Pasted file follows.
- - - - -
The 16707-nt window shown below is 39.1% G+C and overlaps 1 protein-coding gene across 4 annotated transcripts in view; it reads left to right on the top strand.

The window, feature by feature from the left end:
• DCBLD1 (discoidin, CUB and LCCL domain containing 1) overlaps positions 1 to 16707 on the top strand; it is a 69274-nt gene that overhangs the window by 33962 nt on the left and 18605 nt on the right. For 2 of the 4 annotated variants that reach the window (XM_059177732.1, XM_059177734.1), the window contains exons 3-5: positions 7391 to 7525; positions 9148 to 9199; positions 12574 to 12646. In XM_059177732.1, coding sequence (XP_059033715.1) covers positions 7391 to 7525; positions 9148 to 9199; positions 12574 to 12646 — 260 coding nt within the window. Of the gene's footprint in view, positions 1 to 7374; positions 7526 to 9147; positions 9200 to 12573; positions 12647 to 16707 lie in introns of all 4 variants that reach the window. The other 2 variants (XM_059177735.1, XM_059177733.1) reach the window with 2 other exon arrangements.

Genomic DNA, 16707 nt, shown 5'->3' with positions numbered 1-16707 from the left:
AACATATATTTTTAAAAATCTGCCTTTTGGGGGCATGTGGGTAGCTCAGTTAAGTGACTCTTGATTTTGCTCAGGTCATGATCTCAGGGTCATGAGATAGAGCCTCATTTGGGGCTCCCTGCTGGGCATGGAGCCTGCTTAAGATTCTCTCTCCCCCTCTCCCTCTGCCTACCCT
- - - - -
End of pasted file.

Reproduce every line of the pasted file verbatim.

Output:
The 16707-nt window shown below is 39.1% G+C and overlaps 1 protein-coding gene across 4 annotated transcripts in view; it reads left to right on the top strand.

The window, feature by feature from the left end:
• DCBLD1 (discoidin, CUB and LCCL domain containing 1) overlaps positions 1 to 16707 on the top strand; it is a 69274-nt gene that overhangs the window by 33962 nt on the left and 18605 nt on the right. For 2 of the 4 annotated variants that reach the window (XM_059177732.1, XM_059177734.1), the window contains exons 3-5: positions 7391 to 7525; positions 9148 to 9199; positions 12574 to 12646. In XM_059177732.1, coding sequence (XP_059033715.1) covers positions 7391 to 7525; positions 9148 to 9199; positions 12574 to 12646 — 260 coding nt within the window. Of the gene's footprint in view, positions 1 to 7374; positions 7526 to 9147; positions 9200 to 12573; positions 12647 to 16707 lie in introns of all 4 variants that reach the window. The other 2 variants (XM_059177735.1, XM_059177733.1) reach the window with 2 other exon arrangements.

Genomic DNA, 16707 nt, shown 5'->3' with positions numbered 1-16707 from the left:
AACATATATTTTTAAAAATCTGCCTTTTGGGGGCATGTGGGTAGCTCAGTTAAGTGACTCTTGATTTTGCTCAGGTCATGATCTCAGGGTCATGAGATAGAGCCTCATTTGGGGCTCCCTGCTGGGCATGGAGCCTGCTTAAGATTCTCTCTCCCCCTCTCCCTCTGCCTACCCT